Ghana

Population

29.62 million

Estimated prevalence among girls and women aged 15-49

4%

2018 population growth rate

2.18%

Estimated prevalence among girls and women aged 15-19

1.4%

Type practised

The most widely practised form of female genital cutting (FGC) in Ghana is Type II.

Source: UNICEF, based on MICS 2011, PRB 2014


Age

Girls in Ghana usually undergo FGC before the age of five.

Source: 28 Too Many


Agent

FGC in Ghana is predominantly performed by traditional practitioners (84%).

Source: 28 Too Many


Legal status

FGC is illegal in Ghana and has been since 1994.


National progress

  • 1960 – Criminal and Other Offences Act includes section on FGC
  • 1994 – Criminal Code (Amendment) Act specifically criminalising FGC
  • 1997 – FGC incorporated into public school health curriculum
  • 2007 – FGC law strengthened, increasing the sentence for practising to 10 years and widening the range of roles that can be prosecuted
  • 2017 – Minister for Gender and Social Protection Otiko Afisa-Djaba restated Government’s commitment to ensuring those involved in FGC face the law

Enforcement

There is limited information on the number of FGC cases brought to court in recent years or any prosecutions that have resulted. It is unknown, therefore, to what extent law enforcement is proving successful, despite strong support from the Ghanaian government to end FGC.

Legislation also needs tightening to criminalise cross-border FGC, which is reportedly on the rise.


Human Development Index ranking

140 in 2018 index, based on 2017 data.


Infant mortality rate

35.2 deaths per 1,000 live births (2017 estimate).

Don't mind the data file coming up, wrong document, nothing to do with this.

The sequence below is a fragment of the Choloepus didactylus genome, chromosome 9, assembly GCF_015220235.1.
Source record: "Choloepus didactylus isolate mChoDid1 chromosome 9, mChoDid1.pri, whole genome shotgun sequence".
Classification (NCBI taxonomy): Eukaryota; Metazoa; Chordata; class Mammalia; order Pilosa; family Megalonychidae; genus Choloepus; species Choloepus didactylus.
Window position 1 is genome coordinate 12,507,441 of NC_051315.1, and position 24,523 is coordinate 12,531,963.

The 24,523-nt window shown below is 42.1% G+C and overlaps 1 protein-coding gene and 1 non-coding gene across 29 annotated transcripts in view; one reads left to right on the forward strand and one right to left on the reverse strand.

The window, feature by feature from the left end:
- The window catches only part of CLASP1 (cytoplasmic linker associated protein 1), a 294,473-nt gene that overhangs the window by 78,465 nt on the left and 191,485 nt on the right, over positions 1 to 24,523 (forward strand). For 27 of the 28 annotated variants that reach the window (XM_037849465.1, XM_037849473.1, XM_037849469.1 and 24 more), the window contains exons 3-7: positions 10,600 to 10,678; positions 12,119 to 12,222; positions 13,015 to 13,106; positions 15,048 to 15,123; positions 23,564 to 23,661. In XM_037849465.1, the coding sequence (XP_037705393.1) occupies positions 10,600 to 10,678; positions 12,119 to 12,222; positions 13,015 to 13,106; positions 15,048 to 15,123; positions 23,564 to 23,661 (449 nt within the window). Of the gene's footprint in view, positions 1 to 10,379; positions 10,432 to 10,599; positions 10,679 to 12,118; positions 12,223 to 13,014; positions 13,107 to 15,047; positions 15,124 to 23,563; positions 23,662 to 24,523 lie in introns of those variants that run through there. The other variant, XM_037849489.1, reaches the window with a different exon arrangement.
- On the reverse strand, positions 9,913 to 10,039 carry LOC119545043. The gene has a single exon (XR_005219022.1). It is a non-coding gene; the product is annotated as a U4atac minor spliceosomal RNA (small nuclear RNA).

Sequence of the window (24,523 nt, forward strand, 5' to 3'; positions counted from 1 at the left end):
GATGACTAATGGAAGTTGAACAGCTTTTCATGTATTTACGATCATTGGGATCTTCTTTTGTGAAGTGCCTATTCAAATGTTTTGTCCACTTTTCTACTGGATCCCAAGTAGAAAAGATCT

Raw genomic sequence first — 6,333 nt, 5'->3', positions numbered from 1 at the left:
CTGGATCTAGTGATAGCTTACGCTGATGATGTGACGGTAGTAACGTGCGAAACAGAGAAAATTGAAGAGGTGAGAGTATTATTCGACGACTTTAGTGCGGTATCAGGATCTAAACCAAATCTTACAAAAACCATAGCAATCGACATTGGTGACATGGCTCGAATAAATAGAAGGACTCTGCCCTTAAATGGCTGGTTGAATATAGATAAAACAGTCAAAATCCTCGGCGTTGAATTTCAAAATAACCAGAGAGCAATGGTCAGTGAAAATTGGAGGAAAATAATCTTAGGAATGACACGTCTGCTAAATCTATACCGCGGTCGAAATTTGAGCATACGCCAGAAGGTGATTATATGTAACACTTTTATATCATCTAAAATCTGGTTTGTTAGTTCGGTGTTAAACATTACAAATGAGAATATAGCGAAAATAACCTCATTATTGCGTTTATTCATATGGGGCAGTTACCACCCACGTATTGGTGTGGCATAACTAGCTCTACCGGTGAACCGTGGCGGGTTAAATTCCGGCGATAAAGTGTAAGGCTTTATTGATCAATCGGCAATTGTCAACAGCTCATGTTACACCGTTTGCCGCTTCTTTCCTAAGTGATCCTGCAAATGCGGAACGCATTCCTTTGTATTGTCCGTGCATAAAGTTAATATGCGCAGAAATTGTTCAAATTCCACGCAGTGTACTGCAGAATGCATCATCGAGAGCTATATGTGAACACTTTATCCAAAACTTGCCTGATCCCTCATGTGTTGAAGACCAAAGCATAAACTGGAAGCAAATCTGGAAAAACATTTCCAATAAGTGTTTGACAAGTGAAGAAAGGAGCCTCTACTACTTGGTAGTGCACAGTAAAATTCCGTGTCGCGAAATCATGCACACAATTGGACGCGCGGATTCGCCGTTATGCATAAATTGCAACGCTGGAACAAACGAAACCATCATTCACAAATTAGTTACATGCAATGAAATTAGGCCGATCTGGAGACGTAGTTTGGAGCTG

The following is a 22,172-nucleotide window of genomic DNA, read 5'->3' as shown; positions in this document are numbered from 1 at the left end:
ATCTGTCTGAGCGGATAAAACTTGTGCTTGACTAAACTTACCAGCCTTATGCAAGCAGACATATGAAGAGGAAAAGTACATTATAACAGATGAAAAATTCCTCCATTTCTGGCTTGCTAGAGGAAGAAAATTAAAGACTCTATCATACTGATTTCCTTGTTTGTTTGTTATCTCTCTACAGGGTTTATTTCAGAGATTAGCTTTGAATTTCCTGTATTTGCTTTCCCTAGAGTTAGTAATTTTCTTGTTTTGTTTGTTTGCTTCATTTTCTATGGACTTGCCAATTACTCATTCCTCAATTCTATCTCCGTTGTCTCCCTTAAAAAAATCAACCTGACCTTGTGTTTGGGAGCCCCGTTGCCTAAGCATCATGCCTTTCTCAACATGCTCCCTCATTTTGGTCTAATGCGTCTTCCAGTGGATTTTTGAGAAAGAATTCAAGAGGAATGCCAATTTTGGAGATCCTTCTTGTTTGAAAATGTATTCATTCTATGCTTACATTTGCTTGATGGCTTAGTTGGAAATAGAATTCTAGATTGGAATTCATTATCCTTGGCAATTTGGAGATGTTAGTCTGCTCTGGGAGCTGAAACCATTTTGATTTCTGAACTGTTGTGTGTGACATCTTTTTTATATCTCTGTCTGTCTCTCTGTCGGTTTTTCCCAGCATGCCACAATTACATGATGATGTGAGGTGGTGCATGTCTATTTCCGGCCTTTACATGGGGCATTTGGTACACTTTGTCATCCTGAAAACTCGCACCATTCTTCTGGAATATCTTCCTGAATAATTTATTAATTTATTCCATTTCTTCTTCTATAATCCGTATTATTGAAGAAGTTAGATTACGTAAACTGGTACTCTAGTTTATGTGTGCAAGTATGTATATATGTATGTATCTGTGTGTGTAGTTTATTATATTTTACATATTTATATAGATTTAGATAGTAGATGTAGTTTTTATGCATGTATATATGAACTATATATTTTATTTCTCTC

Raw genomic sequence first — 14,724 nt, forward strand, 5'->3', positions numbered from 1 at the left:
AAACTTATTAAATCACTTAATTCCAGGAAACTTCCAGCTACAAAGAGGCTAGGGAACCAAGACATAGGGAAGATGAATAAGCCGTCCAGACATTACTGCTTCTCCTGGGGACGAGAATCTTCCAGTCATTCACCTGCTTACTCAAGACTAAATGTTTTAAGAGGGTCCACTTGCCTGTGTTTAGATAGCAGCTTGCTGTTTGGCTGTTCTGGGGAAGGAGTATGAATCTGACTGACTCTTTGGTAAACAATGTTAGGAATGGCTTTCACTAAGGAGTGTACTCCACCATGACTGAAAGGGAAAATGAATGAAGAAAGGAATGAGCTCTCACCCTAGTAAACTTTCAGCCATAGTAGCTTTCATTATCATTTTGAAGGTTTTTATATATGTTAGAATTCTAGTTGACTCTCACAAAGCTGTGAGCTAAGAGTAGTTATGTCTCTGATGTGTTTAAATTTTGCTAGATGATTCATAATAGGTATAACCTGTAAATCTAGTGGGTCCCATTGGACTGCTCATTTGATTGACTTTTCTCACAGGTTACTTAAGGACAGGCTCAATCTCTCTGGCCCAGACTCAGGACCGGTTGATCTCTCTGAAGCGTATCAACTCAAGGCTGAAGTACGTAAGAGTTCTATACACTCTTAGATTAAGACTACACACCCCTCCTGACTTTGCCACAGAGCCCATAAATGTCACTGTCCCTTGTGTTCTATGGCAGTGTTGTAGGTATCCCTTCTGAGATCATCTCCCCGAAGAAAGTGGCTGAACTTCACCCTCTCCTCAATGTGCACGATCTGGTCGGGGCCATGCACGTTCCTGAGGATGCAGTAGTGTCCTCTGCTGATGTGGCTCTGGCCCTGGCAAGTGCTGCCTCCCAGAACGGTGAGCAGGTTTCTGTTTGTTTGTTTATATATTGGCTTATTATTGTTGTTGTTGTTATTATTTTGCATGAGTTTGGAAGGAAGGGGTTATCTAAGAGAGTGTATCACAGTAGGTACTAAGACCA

Source: CIA World Factbook


Maternal mortality rate

319 deaths per 100,000 live births (2015 estimate).

Source: CIA World Factbook


Trends in FGC prevalence

The prevalence of FGC in Ghana is recorded as decreasing steadily. 6% of 45-49 year old women have been cut compared to 2% of 15-19 year olds.

As awareness of the law has increased, there have been reports that some Ghanaian families travel to the nearby Ivory Coast, Togo and Burkina Faso for their girls to be cut. It is also reported that girls in Ghana are being cut at a younger age, when they are unable to resist or report it. Caution should therefore be exercised regarding recorded prevalence rates.


Prevalence breakdown

Among younger women in Ghana, there is a trend towards lower prevalence. The overall prevalence rate is fairly static, however prevalence for women aged 45-49 is 6.4% whereas the figure for girls aged 15-19 is under 2%.

By region

FGC is most prevalent in northern parts of Ghana where it has a longer history.  The main challenges remain in the Upper West region, which has a prevalence rate of 41.1% (women aged 15-49), and in the Upper East where it is 27.8%.

In the southern parts of the country, FGC tends to occur as a result of practising communities moving to the region, particularly from northern Ghana or neighbouring countries.

Source: MICS 2011

By ethnicity/religion

The Kusasis, Frafras, Kassenas, Nankanis, Busangas, Wallas, Dagarbas, Builsas and Sisalas ethnic groups all practice FGC.

Source: MICS 2011

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